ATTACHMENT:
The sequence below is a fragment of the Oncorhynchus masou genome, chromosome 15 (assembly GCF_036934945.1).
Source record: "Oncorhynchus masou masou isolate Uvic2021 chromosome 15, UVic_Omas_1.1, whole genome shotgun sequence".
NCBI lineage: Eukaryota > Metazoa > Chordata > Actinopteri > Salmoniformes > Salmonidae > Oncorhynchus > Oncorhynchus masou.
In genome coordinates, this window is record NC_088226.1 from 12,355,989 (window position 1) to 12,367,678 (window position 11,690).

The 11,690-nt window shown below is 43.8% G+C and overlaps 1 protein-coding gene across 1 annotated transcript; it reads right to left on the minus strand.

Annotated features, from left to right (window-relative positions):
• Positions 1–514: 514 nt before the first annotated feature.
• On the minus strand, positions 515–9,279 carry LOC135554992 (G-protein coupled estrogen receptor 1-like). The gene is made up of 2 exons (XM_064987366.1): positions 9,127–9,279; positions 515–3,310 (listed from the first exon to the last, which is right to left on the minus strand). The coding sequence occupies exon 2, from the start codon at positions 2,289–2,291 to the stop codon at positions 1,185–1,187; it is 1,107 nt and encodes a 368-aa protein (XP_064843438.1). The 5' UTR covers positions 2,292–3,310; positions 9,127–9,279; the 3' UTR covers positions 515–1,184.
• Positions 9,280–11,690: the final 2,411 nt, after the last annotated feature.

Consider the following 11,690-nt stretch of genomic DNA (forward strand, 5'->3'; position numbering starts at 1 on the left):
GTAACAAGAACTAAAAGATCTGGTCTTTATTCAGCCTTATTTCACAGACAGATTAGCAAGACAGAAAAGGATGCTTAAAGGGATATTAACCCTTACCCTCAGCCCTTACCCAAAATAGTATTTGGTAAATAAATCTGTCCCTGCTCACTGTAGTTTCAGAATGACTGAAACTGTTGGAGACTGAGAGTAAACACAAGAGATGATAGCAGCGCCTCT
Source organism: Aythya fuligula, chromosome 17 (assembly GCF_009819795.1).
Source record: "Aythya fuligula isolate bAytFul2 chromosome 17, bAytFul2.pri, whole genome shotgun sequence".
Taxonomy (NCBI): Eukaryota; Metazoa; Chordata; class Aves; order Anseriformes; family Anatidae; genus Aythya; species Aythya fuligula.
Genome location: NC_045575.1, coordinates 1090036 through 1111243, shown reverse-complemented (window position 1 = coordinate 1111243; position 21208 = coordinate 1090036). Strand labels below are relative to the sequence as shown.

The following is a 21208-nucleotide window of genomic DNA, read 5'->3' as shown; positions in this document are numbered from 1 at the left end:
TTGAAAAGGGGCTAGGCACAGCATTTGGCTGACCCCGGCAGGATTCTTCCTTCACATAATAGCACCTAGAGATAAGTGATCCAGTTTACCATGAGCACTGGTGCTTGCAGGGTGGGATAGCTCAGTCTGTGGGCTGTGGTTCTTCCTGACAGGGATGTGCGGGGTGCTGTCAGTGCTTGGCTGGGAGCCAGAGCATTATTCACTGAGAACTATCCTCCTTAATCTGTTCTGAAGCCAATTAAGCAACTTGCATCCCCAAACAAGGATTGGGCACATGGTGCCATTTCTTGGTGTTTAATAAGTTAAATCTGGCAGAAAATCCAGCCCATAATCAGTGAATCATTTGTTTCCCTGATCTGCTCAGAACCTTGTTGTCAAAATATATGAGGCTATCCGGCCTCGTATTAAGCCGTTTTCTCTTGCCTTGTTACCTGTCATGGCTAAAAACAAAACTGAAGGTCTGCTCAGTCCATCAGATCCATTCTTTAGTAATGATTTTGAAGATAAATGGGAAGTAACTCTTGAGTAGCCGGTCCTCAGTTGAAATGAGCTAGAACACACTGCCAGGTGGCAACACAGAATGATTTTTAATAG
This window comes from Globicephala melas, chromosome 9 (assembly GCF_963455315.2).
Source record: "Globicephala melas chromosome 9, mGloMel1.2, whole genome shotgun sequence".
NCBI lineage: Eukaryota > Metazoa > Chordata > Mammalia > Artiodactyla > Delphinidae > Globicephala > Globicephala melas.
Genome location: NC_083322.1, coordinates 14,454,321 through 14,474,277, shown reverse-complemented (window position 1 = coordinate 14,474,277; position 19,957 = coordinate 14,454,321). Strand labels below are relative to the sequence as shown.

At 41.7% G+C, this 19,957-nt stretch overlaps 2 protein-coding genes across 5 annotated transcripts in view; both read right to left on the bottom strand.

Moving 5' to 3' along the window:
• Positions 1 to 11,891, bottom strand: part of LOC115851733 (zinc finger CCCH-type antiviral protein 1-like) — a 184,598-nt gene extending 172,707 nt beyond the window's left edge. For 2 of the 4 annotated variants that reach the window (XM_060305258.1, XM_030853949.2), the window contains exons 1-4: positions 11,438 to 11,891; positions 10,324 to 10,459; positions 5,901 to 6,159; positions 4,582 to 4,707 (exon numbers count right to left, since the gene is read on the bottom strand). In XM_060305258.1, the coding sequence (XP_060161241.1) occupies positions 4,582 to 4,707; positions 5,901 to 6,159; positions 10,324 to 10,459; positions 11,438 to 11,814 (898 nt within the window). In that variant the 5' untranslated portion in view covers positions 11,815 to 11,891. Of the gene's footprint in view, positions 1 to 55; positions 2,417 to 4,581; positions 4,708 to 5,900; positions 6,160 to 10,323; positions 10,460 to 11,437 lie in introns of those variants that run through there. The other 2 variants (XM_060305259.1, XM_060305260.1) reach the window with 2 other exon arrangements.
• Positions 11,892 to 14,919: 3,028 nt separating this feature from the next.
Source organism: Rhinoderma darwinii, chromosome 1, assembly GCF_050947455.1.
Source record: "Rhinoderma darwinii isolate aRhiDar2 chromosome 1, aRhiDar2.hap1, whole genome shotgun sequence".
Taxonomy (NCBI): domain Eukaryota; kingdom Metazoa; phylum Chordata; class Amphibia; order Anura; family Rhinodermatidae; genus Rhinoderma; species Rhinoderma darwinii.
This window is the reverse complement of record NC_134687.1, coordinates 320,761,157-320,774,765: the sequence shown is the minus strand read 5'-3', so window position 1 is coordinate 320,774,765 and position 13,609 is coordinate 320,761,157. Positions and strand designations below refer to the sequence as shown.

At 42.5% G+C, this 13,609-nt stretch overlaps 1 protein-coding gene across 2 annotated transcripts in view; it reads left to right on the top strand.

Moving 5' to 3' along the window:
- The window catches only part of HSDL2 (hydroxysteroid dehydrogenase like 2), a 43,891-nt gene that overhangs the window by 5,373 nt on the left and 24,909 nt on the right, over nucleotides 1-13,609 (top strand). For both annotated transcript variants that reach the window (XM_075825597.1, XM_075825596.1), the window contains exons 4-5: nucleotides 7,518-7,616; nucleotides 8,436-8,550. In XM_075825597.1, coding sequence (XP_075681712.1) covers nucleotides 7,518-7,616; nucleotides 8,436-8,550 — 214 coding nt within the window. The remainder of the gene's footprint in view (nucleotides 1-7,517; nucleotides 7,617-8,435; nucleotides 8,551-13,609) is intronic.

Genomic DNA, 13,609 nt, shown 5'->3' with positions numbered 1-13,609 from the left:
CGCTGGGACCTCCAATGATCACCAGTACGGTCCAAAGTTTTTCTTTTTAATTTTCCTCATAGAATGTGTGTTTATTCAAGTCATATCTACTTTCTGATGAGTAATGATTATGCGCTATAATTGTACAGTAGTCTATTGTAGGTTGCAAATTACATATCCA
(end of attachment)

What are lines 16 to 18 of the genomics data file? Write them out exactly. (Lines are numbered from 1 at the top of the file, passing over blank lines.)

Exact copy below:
The following is a 21208-nucleotide window of genomic DNA, read 5'->3' as shown; positions in this document are numbered from 1 at the left end:
TTGAAAAGGGGCTAGGCACAGCATTTGGCTGACCCCGGCAGGATTCTTCCTTCACATAATAGCACCTAGAGATAAGTGATCCAGTTTACCATGAGCACTGGTGCTTGCAGGGTGGGATAGCTCAGTCTGTGGGCTGTGGTTCTTCCTGACAGGGATGTGCGGGGTGCTGTCAGTGCTTGGCTGGGAGCCAGAGCATTATTCACTGAGAACTATCCTCCTTAATCTGTTCTGAAGCCAATTAAGCAACTTGCATCCCCAAACAAGGATTGGGCACATGGTGCCATTTCTTGGTGTTTAATAAGTTAAATCTGGCAGAAAATCCAGCCCATAATCAGTGAATCATTTGTTTCCCTGATCTGCTCAGAACCTTGTTGTCAAAATATATGAGGCTATCCGGCCTCGTATTAAGCCGTTTTCTCTTGCCTTGTTACCTGTCATGGCTAAAAACAAAACTGAAGGTCTGCTCAGTCCATCAGATCCATTCTTTAGTAATGATTTTGAAGATAAATGGGAAGTAACTCTTGAGTAGCCGGTCCTCAGTTGAAATGAGCTAGAACACACTGCCAGGTGGCAACACAGAATGATTTTTAATAG
This window comes from Globicephala melas, chromosome 9 (assembly GCF_963455315.2).